Ways to Prevent Mitochondrial Dysfunction
1. Avoid Factors That Damage Mitochondria
This is the first thing to keep an eye on if you want to keep your mitochondria healthy. Avoid:
- Toxic metals
- Persistent organic pollutants
- Some medications, such as paracetamol, antibiotics, NSAIDs, and statins
Stress and negative emotions can also affect the health of mitochondria, and they should be dealt with promptly.
2. Take Supplements That Mitochondria Need
Coenzyme Q10 is a key cofactor required for the functioning of mitochondria and an important component of cellular respiration. It is also a powerful antioxidant that affects cell signaling, metabolism, and energy transport. Many clinical trials have proven that coenzyme Q10 promotes energy production and reduces fatigue.
In a Spanish study, patients with fibromyalgia were randomly divided into two groups, one of which took 300 milligrams of coenzyme Q10 per day for 40 days. Compared with the placebo group, the coenzyme Q10 group experienced a reduction in fibromyalgia symptoms, with a 52 percent reduction in pain, 47 percent in fatigue, and 44 percent in morning tiredness.
A meta-analysis published in August 2022 showed that taking coenzyme Q10 alone, rather than in combination with other supplements, could significantly reduce fatigue.
3. Routinely Adopt a Ketogenic Diet
Ketogenic diets consist of getting calories from fat rather than carbohydrates. The diet switches the mitochondria from burning glucose to burning ketone bodies, which produces fewer toxic substances in the form of free radicals.
Ketone bodies are a cleaner fuel for mitochondria. Furthermore, cancer cells cannot metabolize ketone bodies. Therefore, the ketogenic diet may be used to cut off the rations of cancer cells so that cancer can be reversed.
4. Practice Intermittent Fasting
Thomas N. Seyfried, a well-known scholar in cancer research and a professor of biology at Boston College, told The Epoch Times that cancer is not a genetic disease, but a metabolic disease; it’s the result of cellular metabolism disorder.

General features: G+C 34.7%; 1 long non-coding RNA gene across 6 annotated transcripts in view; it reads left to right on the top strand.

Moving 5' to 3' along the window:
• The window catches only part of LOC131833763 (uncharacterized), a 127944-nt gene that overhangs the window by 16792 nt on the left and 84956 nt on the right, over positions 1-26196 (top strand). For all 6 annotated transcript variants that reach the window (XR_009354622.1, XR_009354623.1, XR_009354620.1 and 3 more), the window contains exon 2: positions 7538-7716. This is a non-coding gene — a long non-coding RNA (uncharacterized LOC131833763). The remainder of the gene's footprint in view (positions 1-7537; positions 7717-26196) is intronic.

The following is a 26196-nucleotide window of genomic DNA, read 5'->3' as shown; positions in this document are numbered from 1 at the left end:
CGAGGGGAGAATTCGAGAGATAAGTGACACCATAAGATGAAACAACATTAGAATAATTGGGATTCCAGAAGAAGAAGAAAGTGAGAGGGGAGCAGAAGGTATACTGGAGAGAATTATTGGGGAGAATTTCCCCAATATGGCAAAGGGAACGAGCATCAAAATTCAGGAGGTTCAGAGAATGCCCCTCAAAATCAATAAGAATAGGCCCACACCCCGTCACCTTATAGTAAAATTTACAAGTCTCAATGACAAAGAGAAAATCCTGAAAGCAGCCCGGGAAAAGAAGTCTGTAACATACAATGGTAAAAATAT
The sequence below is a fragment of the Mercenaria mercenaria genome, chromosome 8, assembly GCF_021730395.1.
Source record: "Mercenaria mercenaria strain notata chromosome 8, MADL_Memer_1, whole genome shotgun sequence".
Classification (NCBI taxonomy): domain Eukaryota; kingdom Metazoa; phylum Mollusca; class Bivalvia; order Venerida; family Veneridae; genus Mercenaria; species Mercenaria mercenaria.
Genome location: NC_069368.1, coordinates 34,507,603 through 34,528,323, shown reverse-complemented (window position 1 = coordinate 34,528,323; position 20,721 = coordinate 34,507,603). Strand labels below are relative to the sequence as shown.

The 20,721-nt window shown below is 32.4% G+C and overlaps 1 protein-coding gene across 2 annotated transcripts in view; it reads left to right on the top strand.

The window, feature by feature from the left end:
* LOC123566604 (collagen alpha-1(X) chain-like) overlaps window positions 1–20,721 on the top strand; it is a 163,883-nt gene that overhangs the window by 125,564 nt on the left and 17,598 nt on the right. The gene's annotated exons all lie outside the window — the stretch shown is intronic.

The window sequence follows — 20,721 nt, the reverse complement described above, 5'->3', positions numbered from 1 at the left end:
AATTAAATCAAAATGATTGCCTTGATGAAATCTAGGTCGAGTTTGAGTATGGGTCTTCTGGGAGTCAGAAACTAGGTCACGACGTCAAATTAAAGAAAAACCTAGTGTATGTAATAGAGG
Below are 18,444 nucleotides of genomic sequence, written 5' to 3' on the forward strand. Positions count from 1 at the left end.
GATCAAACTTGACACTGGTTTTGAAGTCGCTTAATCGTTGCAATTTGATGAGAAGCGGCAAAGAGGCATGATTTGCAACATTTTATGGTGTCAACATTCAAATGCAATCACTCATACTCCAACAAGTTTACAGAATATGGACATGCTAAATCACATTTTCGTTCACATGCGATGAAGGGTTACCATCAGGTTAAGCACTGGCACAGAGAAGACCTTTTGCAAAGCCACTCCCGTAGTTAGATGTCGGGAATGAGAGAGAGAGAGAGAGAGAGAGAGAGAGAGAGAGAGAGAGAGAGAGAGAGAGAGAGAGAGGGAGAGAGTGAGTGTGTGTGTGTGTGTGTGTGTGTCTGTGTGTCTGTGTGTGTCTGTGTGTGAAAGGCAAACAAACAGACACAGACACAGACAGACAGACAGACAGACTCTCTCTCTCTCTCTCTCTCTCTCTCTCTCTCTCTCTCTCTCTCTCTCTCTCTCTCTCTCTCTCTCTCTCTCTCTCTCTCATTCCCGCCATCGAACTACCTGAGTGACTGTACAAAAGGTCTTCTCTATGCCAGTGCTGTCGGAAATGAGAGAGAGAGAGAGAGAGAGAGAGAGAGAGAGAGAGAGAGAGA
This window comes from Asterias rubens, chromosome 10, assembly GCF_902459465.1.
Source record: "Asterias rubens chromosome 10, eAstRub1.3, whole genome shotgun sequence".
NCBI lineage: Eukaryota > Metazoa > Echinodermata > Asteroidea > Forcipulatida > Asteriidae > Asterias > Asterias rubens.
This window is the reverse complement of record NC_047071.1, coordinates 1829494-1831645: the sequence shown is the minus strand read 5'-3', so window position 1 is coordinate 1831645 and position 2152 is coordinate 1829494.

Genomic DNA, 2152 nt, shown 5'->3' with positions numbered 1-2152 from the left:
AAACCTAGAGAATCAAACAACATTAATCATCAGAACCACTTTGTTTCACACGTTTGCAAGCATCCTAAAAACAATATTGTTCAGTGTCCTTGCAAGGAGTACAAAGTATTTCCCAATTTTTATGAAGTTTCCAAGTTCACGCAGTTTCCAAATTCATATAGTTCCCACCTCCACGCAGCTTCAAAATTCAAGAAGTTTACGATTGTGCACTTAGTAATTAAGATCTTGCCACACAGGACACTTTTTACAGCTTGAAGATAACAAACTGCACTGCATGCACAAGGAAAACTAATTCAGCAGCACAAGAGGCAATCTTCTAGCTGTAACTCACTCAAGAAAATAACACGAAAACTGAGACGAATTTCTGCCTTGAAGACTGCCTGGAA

The mitochondrial metabolism of cancer cells is different from the efficient aerobic respiration used by normal cells. Cancer cells power themselves with fermentation, meaning that they obtain energy through an oxygen-free process such as by decomposing glucose and glutamine. This means they produce much less ATP.
Chang mentioned in his book that diabetes can be reclassified as a metabolic disorder rather than an endocrine disease. This is because the root of the problem is not insulin resistance, but mitochondrial dysfunction. When mitochondria fail to function properly, the rate of fat oxidation and energy production will drop, resulting in fat accumulation in our muscles and liver. These fats are converted to lipid peroxides that are toxic to cells and thus further damage the mitochondria. Decreased mitochondrial function in beta cells also slows insulin secretion, leading to impaired glucose tolerance, hyperglycemia, and eventually Type 2 diabetes.
Intermittent fasting is good for mitochondria because if one is constantly eating, the cell organs have to keep creating and burning fuel. Chang described it as like leaving the car engine running all the time and producing a lot of exhaust even though you are not traveling. Mitochondria build up damaging free radicals when they are constantly working. During fasting, blood doesn’t rush to the digestive tract to aid digestion; the gut can rest, and its cells have a chance to repair themselves. In addition, fasting can stimulate cells and mitochondria to start autophagy—essentially cleaning—and form new mitochondria.
In addition, Chang suggested that when we do eat, we should choose unprocessed, natural, and organic foods, and that we should relax and eat slowly with gratitude at mealtimes. Practicing these habits can reduce internal stress, protect mitochondria, and help digestion.
5. High-Intensity Interval Training Helps Mitochondria
Chang said that high-intensity interval training is more beneficial to mitochondria than low- and medium-intensity exercise.
Exercises like a long jog on a treadmill can have specific benefits for the heart and cardiovascular system but are not necessarily ideal for the mitochondria. Chang explained that this may elevate stress hormones and also exhaust the mitochondria due to prolonged work.
Another helpful practice is getting short bursts of high and low temperatures, such as in saunas and cold baths, which can stimulate mitochondria and boost their function.